The hospital cited in the Chinese clinical trial registry as having ethically approved Il's work issued a press release on November 27 stating that he had given no approval. He questioned the signatures on the approval form and indicated that the hospital's medical ethics committee had never held a meeting related to He's research. The hospital, which is itself being investigated by health authorities in Shenzhen after He's revelations, wrote: "The company does not tolerate the means of the claimed project and has reservations about the accuracy, reliability and veracity of its content and results. "
It has not yet responded to requests for comments on these statements and inquiries, nor on why the hospital was listed in the registry and the allegation of apparent false signatures.
Other governments have also begun to weigh in his experiments. On November 28, the US National Institutes of Health (NIH) declared that they did not support the use of gene editing technologies in human embryos. "This work represents a deeply troubling desire on the part of Dr. He and his team to showcase international ethical standards," NIH Director Francis Collins said in a statement. "The need to develop a binding international consensus on setting limits for this type of research, currently under discussion in Hong Kong, has never been so obvious."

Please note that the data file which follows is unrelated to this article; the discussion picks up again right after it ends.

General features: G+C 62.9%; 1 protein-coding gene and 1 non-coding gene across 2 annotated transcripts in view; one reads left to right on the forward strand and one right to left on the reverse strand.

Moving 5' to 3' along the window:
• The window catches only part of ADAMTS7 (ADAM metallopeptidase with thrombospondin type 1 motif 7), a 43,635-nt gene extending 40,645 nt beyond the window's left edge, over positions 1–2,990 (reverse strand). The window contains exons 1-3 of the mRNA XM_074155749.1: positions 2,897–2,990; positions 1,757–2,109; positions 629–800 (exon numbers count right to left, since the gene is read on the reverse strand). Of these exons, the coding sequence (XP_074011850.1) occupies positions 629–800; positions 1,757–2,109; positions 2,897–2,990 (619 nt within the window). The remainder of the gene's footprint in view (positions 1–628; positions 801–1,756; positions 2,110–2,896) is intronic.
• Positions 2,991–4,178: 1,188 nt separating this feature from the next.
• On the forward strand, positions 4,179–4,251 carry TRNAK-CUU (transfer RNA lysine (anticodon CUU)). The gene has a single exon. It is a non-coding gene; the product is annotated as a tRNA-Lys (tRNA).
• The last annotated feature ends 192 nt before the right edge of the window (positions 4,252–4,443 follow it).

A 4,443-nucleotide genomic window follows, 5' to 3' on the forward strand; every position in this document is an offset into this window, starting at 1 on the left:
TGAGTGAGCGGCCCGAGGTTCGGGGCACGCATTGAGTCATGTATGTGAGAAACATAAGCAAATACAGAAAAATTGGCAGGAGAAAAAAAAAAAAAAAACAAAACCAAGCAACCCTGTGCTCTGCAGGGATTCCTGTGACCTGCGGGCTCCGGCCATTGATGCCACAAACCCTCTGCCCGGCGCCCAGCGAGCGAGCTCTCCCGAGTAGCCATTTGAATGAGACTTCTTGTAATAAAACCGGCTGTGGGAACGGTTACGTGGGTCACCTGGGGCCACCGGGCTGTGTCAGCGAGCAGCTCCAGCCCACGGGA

The gene editing community is increasingly concerned that its actions will hinder the responsible development of gene editing in babies. At a conference on the second day of the summit, Daley, before He's speech, called for support for the modification of the germlin gene despite recent events. "It is possible that the first instance appeared as a misstep, but it should not lead us to stick our head in the sand and not to consider a more responsible path to clinical translation," he said. declared.
The pressures and opprobrium he faced were clear before his speech, according to Lovell-Badge's introductory remarks, which made an unusual plea for scientific meetings. "We have to give him a chance to explain what he did," Lovell said. "We can not have unruly behavior. If that happens, we will close the meeting and you will not have the chance to hear what he has to say. "
Security was also enhanced, with men in dark suits near the scene and cameras lined up at the back of the auditorium. After he started talking, Lovell-Badge had to ask the photographers to stop clicking for him to be heard.
Porteus said his appearance was a first step, but he should start answering the outstanding questions as soon as possible. "He's already in danger of becoming an outcast,"